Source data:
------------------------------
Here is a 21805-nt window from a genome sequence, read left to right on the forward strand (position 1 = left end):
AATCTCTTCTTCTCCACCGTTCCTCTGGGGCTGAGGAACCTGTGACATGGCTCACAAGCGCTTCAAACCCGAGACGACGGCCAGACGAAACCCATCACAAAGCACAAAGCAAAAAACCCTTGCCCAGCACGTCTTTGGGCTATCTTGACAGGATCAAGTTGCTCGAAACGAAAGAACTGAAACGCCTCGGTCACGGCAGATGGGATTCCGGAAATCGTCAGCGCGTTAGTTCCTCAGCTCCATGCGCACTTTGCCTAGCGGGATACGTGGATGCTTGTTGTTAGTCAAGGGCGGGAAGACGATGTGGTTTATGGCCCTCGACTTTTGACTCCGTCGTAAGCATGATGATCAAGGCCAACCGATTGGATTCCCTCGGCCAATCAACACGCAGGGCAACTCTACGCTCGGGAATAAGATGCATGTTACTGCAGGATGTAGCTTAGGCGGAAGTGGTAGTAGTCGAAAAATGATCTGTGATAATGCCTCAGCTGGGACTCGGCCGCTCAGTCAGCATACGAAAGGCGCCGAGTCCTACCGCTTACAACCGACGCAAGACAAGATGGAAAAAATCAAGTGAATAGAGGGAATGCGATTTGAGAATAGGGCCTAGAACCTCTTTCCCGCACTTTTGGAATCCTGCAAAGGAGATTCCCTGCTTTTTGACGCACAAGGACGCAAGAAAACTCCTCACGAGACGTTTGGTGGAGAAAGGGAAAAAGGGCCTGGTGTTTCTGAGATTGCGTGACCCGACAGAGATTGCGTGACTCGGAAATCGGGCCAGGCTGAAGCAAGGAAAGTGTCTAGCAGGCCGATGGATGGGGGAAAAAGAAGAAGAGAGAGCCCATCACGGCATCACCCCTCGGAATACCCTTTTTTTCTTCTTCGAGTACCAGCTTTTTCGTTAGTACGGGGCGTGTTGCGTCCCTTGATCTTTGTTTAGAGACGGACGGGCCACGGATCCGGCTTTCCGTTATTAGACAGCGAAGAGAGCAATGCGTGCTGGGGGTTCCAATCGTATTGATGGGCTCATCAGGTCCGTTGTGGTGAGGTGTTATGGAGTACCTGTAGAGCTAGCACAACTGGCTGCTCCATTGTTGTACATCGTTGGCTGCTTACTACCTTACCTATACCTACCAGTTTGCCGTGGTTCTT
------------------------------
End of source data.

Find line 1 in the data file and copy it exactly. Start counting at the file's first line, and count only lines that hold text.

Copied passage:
Here is a 21805-nt window from a genome sequence, read left to right on the forward strand (position 1 = left end):